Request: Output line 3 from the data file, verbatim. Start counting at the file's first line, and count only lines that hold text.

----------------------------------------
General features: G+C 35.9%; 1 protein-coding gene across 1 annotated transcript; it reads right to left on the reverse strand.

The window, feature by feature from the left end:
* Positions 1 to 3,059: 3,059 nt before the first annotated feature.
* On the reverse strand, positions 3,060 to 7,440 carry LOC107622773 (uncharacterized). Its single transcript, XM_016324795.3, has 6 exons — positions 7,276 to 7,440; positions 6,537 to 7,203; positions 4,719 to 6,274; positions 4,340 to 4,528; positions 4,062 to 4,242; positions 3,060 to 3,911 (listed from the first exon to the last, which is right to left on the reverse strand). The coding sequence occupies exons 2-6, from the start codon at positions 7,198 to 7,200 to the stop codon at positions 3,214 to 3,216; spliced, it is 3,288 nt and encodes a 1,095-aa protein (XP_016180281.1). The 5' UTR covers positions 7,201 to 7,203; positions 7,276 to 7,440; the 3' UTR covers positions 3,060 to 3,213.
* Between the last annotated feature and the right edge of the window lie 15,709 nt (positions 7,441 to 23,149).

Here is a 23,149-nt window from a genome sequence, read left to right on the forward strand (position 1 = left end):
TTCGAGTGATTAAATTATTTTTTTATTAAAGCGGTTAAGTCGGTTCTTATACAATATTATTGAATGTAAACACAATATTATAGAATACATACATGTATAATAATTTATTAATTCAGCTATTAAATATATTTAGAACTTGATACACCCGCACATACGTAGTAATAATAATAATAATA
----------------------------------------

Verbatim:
* Positions 1 to 3,059: 3,059 nt before the first annotated feature.